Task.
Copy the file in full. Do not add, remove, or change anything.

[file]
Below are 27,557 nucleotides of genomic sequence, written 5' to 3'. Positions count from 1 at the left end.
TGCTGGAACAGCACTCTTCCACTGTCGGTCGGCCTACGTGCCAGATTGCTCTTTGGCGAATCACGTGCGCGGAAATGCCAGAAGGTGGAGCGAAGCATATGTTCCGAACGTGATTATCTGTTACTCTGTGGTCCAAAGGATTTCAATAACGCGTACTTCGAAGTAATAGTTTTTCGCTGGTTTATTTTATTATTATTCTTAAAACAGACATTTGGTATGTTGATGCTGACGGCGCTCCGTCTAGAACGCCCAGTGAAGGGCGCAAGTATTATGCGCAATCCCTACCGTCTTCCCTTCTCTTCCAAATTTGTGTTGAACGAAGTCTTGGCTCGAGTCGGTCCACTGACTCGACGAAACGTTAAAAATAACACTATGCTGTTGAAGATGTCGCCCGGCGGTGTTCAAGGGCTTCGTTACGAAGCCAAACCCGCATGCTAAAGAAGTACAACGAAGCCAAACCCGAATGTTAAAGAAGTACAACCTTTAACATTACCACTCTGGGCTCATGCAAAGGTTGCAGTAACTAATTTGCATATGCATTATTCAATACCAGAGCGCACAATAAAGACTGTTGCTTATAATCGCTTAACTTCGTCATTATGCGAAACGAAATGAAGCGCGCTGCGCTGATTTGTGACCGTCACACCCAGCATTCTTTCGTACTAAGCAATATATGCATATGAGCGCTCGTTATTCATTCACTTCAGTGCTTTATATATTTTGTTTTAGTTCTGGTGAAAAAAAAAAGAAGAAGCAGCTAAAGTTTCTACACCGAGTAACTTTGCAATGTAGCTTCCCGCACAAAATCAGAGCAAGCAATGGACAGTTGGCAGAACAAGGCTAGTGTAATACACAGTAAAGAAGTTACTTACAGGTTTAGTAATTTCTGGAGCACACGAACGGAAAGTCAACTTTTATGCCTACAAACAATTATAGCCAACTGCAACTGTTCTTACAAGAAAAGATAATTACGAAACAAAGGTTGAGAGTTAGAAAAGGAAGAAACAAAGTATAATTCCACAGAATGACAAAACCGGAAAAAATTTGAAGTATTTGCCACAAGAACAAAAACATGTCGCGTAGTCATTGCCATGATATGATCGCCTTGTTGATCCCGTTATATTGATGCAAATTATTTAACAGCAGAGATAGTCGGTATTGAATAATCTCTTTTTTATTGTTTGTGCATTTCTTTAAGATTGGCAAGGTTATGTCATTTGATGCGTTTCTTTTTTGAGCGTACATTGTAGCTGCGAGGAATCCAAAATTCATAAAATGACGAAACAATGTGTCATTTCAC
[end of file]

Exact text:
Below are 27,557 nucleotides of genomic sequence, written 5' to 3'. Positions count from 1 at the left end.
TGCTGGAACAGCACTCTTCCACTGTCGGTCGGCCTACGTGCCAGATTGCTCTTTGGCGAATCACGTGCGCGGAAATGCCAGAAGGTGGAGCGAAGCATATGTTCCGAACGTGATTATCTGTTACTCTGTGGTCCAAAGGATTTCAATAACGCGTACTTCGAAGTAATAGTTTTTCGCTGGTTTATTTTATTATTATTCTTAAAACAGACATTTGGTATGTTGATGCTGACGGCGCTCCGTCTAGAACGCCCAGTGAAGGGCGCAAGTATTATGCGCAATCCCTACCGTCTTCCCTTCTCTTCCAAATTTGTGTTGAACGAAGTCTTGGCTCGAGTCGGTCCACTGACTCGACGAAACGTTAAAAATAACACTATGCTGTTGAAGATGTCGCCCGGCGGTGTTCAAGGGCTTCGTTACGAAGCCAAACCCGCATGCTAAAGAAGTACAACGAAGCCAAACCCGAATGTTAAAGAAGTACAACCTTTAACATTACCACTCTGGGCTCATGCAAAGGTTGCAGTAACTAATTTGCATATGCATTATTCAATACCAGAGCGCACAATAAAGACTGTTGCTTATAATCGCTTAACTTCGTCATTATGCGAAACGAAATGAAGCGCGCTGCGCTGATTTGTGACCGTCACACCCAGCATTCTTTCGTACTAAGCAATATATGCATATGAGCGCTCGTTATTCATTCACTTCAGTGCTTTATATATTTTGTTTTAGTTCTGGTGAAAAAAAAAAGAAGAAGCAGCTAAAGTTTCTACACCGAGTAACTTTGCAATGTAGCTTCCCGCACAAAATCAGAGCAAGCAATGGACAGTTGGCAGAACAAGGCTAGTGTAATACACAGTAAAGAAGTTACTTACAGGTTTAGTAATTTCTGGAGCACACGAACGGAAAGTCAACTTTTATGCCTACAAACAATTATAGCCAACTGCAACTGTTCTTACAAGAAAAGATAATTACGAAACAAAGGTTGAGAGTTAGAAAAGGAAGAAACAAAGTATAATTCCACAGAATGACAAAACCGGAAAAAATTTGAAGTATTTGCCACAAGAACAAAAACATGTCGCGTAGTCATTGCCATGATATGATCGCCTTGTTGATCCCGTTATATTGATGCAAATTATTTAACAGCAGAGATAGTCGGTATTGAATAATCTCTTTTTTATTGTTTGTGCATTTCTTTAAGATTGGCAAGGTTATGTCATTTGATGCGTTTCTTTTTTGAGCGTACATTGTAGCTGCGAGGAATCCAAAATTCATAAAATGACGAAACAATGTGTCATTTCAC